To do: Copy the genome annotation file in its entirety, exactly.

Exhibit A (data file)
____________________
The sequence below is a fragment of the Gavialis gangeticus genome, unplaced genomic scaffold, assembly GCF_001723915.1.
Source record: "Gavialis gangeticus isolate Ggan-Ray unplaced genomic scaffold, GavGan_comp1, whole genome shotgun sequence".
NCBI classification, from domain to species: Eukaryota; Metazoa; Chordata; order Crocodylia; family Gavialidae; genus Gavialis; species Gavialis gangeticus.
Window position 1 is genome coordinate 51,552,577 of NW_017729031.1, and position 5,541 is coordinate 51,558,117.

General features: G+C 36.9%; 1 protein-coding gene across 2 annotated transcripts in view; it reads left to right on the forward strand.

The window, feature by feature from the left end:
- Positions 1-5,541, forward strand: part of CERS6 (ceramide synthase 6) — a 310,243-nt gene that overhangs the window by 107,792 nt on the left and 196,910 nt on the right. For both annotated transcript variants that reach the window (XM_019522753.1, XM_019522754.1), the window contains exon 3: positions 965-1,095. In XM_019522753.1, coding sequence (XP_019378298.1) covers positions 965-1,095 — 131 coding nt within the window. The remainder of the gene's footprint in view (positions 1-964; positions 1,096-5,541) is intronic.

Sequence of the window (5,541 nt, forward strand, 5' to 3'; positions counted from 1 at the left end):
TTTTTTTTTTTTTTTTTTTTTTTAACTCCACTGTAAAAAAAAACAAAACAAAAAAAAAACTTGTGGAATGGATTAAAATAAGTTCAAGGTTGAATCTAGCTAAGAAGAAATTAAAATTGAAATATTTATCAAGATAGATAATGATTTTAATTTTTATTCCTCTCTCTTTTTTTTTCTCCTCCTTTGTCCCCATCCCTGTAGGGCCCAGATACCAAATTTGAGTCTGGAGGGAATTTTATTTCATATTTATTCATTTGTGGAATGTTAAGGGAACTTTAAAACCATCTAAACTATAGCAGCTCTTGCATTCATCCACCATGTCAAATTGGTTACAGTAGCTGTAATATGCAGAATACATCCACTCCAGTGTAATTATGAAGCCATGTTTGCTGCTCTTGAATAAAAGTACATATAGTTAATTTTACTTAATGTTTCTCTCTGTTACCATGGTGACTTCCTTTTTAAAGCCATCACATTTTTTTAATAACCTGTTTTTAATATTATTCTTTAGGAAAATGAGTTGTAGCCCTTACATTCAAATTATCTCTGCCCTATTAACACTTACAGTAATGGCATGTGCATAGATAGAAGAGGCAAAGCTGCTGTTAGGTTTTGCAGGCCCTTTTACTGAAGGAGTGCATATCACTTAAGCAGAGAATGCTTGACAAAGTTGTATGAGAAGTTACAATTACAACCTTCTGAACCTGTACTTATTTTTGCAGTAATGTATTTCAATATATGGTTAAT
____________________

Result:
The sequence below is a fragment of the Gavialis gangeticus genome, unplaced genomic scaffold, assembly GCF_001723915.1.
Source record: "Gavialis gangeticus isolate Ggan-Ray unplaced genomic scaffold, GavGan_comp1, whole genome shotgun sequence".
NCBI classification, from domain to species: Eukaryota; Metazoa; Chordata; order Crocodylia; family Gavialidae; genus Gavialis; species Gavialis gangeticus.
Window position 1 is genome coordinate 51,552,577 of NW_017729031.1, and position 5,541 is coordinate 51,558,117.

General features: G+C 36.9%; 1 protein-coding gene across 2 annotated transcripts in view; it reads left to right on the forward strand.

The window, feature by feature from the left end:
- Positions 1-5,541, forward strand: part of CERS6 (ceramide synthase 6) — a 310,243-nt gene that overhangs the window by 107,792 nt on the left and 196,910 nt on the right. For both annotated transcript variants that reach the window (XM_019522753.1, XM_019522754.1), the window contains exon 3: positions 965-1,095. In XM_019522753.1, coding sequence (XP_019378298.1) covers positions 965-1,095 — 131 coding nt within the window. The remainder of the gene's footprint in view (positions 1-964; positions 1,096-5,541) is intronic.

Sequence of the window (5,541 nt, forward strand, 5' to 3'; positions counted from 1 at the left end):
TTTTTTTTTTTTTTTTTTTTTTTAACTCCACTGTAAAAAAAAACAAAACAAAAAAAAAACTTGTGGAATGGATTAAAATAAGTTCAAGGTTGAATCTAGCTAAGAAGAAATTAAAATTGAAATATTTATCAAGATAGATAATGATTTTAATTTTTATTCCTCTCTCTTTTTTTTTCTCCTCCTTTGTCCCCATCCCTGTAGGGCCCAGATACCAAATTTGAGTCTGGAGGGAATTTTATTTCATATTTATTCATTTGTGGAATGTTAAGGGAACTTTAAAACCATCTAAACTATAGCAGCTCTTGCATTCATCCACCATGTCAAATTGGTTACAGTAGCTGTAATATGCAGAATACATCCACTCCAGTGTAATTATGAAGCCATGTTTGCTGCTCTTGAATAAAAGTACATATAGTTAATTTTACTTAATGTTTCTCTCTGTTACCATGGTGACTTCCTTTTTAAAGCCATCACATTTTTTTAATAACCTGTTTTTAATATTATTCTTTAGGAAAATGAGTTGTAGCCCTTACATTCAAATTATCTCTGCCCTATTAACACTTACAGTAATGGCATGTGCATAGATAGAAGAGGCAAAGCTGCTGTTAGGTTTTGCAGGCCCTTTTACTGAAGGAGTGCATATCACTTAAGCAGAGAATGCTTGACAAAGTTGTATGAGAAGTTACAATTACAACCTTCTGAACCTGTACTTATTTTTGCAGTAATGTATTTCAATATATGGTTAAT